The combination of a replication crisis, the global COVID-19 pandemic in 2020, and recent technological advances, have accelerated the on-going transition of research in cognitive psychology and neuroscience to the online realm. When participants cannot be tested in-person, data of acceptable quality can still be collected online. While online research offers many advantages, numerous pitfalls may hinder researchers in addressing their questions appropriately, potentially resulting in unusable data and misleading conclusions. Here, we present an overview of the costs and benefits of conducting online studies in cognitive psychology and neuroscience, coupled with detailed best practice suggestions that span the range from initial study design to the final interpretation of data. These suggestions offer a critical look at issues regarding recruitment of typical and (sub)clinical samples, their comparison, and the importance of context-dependency in each part of a study. We illustrate our suggestions by means of a fictional online study, applicable to traditional paradigms such as research on working memory with a control and treatment group.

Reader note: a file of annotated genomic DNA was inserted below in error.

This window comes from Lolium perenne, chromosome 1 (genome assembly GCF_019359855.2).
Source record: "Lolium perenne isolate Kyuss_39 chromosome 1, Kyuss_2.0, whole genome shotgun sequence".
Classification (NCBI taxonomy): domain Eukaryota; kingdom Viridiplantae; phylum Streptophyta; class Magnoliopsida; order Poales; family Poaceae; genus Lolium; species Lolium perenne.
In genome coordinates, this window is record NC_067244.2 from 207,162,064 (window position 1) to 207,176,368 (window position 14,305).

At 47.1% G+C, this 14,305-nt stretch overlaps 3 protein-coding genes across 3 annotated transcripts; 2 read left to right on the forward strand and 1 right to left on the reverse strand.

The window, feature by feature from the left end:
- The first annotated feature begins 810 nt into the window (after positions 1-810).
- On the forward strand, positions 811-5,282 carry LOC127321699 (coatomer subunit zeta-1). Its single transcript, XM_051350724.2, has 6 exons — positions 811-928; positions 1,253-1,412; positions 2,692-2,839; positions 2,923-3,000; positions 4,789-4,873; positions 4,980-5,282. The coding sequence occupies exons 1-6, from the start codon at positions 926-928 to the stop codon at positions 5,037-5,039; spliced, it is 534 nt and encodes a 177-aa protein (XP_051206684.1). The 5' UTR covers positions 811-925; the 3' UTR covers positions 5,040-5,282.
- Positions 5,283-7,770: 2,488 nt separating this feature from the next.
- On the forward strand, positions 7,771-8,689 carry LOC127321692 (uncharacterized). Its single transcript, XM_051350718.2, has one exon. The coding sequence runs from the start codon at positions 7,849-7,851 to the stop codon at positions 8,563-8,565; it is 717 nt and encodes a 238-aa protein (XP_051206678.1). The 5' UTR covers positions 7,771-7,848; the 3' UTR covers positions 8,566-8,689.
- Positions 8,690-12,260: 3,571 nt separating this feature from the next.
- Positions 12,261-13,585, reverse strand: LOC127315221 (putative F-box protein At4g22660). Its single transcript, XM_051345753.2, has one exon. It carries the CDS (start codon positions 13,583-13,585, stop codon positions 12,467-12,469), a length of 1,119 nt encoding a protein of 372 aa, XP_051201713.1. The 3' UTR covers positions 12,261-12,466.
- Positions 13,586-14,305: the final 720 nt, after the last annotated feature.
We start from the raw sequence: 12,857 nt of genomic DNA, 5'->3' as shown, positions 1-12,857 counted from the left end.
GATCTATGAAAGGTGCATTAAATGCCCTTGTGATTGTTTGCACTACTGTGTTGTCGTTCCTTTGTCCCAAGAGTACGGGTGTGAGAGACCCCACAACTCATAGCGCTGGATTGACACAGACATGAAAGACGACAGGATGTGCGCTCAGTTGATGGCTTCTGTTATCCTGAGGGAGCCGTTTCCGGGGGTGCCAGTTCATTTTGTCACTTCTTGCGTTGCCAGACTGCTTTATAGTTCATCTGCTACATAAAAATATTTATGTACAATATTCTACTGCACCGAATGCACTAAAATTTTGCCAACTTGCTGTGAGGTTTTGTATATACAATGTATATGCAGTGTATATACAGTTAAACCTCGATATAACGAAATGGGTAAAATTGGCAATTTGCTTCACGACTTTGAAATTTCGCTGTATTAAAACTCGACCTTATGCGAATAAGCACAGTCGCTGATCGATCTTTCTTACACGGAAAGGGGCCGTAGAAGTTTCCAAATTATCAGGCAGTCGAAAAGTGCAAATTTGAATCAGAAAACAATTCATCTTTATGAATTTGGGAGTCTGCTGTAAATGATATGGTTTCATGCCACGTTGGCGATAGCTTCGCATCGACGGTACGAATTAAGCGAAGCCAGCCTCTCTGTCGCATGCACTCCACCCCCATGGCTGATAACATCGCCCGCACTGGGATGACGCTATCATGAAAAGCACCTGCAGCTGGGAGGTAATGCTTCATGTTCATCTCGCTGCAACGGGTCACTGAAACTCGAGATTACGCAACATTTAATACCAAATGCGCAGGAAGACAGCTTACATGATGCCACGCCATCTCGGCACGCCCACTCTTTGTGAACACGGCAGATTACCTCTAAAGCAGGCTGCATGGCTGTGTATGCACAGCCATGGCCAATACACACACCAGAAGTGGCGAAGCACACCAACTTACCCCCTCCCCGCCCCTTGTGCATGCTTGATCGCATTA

As the transition to online research proves difficult to achieve based on a simple blueprint, the presented suggestions aim to provide a starting point. They are intended to guide one’s critical thinking about xperimental design considerations without claiming to be all-encompassing. Crucial questions as one begins to design any online study are: What is the goal of my study, is the online delivery method appropriate and sufficient, and are all the measures needed to answer my research question accurately collectable online? It is also important to consider worst-case scenarios with regards to the experimental design, participants, and technology, and to think of ways to mitigate these issues beforehand. Our fictional study illustrates these suggestions in practice. Often the benefits outweigh the costs, as the future of research is heading towards technological innovation, and the COVID-19 pandemic offered many a first opportunity at trying to leverage the benefits of online research. As increased environmental changes and biological hazards may result in an uncertain future with regards to global pandemics, making the transition to online experimentation sooner rather than later, could prove to be more advantageous for research teams in many different settings and research fields in the long run. Thus, whether more researchers adopt this method should simply be a matter of time. The key factor is how it is being done.